Donald Trump could be on the brink of being sued for using the Village People’s “YMCA” at campaign rallies.
The song – which, as we all know, is definitely not about gay sex – has been used repeatedly by the soon-to-be-former president at rallies, despite pleas from the Village People for him to stop using it.
On Tuesday, Donald Trump tweeted a haunting, disturbing mega-mix video of himself dancing to “YMCA” at various campaign rallies – and now lawyers for the Village People are planning to submit a complaint over his use of the song, Agence France-Presse reports.
In a statement, Jonathan Belolo, son of Village People founding member Henri Belolo, hit out at Trump for his “illicit appropriation” of the song, as reported by Huffington Post.
Jonathan Belolo, who is also president of the French record label Scorpio Music, said: “The beneficiaries of (band co-founders) Messrs Jacques Morali and Henri Belolo, like the company Scorpio Music, owner of the work, discovered with amazement this illicit appropriation, which is more for partisan and electoral purposes of Donald Trump, which they would never have accepted.”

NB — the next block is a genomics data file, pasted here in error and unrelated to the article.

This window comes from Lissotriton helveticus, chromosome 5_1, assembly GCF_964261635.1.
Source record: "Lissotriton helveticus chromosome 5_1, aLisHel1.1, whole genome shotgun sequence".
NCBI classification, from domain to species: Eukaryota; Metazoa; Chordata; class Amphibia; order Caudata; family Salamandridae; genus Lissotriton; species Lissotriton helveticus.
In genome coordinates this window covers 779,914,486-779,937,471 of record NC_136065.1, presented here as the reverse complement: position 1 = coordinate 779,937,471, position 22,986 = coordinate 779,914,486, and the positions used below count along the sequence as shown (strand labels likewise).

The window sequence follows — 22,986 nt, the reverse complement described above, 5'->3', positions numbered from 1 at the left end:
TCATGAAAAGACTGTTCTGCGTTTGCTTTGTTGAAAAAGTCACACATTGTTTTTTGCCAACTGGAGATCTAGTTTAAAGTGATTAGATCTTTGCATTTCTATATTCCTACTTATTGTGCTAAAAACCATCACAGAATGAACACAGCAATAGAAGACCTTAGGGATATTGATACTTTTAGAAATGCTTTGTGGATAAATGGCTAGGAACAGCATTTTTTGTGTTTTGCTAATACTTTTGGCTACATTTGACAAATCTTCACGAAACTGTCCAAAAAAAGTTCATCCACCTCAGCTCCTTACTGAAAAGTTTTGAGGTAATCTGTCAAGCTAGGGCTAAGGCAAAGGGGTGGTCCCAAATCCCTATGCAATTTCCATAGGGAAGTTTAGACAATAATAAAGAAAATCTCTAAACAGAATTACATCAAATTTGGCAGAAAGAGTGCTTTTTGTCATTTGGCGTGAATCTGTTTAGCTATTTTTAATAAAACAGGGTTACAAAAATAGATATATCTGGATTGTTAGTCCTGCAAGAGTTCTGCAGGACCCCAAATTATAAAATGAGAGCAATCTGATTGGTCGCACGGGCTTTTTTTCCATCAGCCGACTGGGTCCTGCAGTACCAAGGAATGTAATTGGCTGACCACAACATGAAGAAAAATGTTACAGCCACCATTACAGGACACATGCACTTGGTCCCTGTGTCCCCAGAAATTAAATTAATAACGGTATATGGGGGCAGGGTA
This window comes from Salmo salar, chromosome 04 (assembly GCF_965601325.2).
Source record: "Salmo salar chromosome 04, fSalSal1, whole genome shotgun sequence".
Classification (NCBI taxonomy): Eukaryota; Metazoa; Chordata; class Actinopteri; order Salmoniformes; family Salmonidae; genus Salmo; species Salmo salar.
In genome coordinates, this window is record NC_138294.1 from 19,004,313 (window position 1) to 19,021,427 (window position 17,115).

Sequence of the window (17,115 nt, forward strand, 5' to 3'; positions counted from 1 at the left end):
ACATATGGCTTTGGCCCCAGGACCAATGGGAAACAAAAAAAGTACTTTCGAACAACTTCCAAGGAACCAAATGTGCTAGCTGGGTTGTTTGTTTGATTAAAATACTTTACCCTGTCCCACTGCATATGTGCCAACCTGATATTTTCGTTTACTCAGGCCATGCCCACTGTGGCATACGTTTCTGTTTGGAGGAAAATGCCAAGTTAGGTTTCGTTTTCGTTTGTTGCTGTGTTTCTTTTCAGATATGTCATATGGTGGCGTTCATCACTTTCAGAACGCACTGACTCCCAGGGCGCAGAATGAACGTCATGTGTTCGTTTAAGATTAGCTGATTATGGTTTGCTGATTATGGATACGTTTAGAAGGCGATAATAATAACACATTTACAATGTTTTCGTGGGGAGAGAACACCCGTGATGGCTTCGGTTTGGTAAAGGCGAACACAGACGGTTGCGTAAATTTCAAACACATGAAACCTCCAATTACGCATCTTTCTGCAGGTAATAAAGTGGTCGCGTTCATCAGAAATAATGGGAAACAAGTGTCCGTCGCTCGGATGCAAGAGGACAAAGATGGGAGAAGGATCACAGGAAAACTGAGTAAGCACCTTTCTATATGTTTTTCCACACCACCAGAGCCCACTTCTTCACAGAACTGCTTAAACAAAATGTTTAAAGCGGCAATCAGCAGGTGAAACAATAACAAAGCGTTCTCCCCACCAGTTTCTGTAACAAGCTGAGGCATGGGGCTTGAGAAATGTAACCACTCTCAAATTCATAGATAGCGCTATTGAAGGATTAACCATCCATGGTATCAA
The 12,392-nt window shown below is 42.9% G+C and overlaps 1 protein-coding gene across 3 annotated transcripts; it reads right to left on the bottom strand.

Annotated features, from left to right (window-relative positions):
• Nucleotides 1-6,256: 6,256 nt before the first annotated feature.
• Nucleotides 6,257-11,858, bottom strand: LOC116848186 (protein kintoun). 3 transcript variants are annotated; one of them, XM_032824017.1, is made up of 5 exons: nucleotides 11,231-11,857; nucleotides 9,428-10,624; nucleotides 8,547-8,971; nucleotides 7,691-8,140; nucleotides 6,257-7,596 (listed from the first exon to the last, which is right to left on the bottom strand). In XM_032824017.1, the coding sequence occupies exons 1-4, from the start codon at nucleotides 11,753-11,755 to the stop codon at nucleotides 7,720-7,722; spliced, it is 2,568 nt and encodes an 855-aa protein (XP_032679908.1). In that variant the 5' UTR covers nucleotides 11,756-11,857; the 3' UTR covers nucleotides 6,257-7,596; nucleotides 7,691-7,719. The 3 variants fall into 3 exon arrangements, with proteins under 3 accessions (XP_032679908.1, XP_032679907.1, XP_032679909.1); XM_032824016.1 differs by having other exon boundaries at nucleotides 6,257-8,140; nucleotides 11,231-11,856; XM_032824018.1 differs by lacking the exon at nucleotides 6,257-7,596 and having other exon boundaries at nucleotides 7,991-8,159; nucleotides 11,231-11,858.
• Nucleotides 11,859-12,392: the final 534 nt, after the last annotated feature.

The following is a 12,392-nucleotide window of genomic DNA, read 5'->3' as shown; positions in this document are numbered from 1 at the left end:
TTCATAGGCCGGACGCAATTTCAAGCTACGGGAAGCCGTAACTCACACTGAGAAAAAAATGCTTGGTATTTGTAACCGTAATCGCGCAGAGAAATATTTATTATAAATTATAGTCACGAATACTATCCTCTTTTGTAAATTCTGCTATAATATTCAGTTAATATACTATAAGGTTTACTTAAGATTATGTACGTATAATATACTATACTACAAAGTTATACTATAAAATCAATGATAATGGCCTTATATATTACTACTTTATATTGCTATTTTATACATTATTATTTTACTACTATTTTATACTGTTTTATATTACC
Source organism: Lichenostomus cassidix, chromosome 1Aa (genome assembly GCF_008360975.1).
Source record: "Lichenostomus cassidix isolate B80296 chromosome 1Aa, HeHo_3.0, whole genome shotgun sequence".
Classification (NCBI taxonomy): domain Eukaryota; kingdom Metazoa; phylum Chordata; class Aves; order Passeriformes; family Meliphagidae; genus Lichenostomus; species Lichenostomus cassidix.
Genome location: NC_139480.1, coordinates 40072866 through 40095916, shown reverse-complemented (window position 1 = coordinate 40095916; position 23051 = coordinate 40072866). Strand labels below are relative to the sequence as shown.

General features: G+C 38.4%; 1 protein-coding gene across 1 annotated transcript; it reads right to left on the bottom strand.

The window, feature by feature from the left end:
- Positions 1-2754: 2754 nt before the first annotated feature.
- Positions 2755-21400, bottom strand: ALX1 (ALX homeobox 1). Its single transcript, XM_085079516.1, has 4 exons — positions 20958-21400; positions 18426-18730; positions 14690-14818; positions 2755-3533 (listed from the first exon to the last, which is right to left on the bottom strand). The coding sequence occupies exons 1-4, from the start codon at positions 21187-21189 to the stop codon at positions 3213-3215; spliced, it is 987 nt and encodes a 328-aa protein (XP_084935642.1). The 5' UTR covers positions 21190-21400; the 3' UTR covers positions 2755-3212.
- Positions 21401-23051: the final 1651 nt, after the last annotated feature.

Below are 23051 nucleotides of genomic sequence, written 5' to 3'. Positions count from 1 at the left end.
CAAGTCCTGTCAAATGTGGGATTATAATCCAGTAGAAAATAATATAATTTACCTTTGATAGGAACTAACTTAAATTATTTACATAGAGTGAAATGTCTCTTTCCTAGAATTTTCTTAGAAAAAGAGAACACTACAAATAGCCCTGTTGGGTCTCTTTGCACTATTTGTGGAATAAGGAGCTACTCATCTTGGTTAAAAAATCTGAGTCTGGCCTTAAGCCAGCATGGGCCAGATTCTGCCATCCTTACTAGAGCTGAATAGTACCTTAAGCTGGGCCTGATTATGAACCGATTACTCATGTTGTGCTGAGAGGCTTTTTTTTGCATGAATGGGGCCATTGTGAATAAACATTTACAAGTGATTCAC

The statement continued: “This infringing use of the ‘YMCA’ work will therefore be the subject of a complaint in the next few days, both in France and in the United States, against any initiator or accomplice of what constitutes outright theft of the property of others.
“As of now, they are banning anyone from disseminating the contentious video in question without their authorisation.”
Victor Willis, the only original member of the Village People, begged Trump in June to stop using their songs at rallies.
“I ask that you no longer use any of my music at your rallies especially ‘YMCA’ and ‘Macho Man’,” Willis wrote on his personal Facebook page at the time.
“Sorry, but I can no longer look the other way.”
“YMCA” is famously considered a gay anthem by many, but, while the song instructs a “young man” to stay at the YMCA where he will find “many ways to have a good time”, the song is absolutely not about gay sex.
No, it’s really not – at least, that’s according to Willis, who threatened in September to sue anyone who said it is about queer love.
“‘YMCA’ is one of the most iconic songs in the world. I will not stand idle and allow it to be defamed. Therefore, I will sue the next media organisation, or anyone else, that falsely suggests ‘YMCA’ is somehow about illicit gay sex,” he wrote on Facebook at the time.
“Get your minds out of the gutter please! It is not about that!”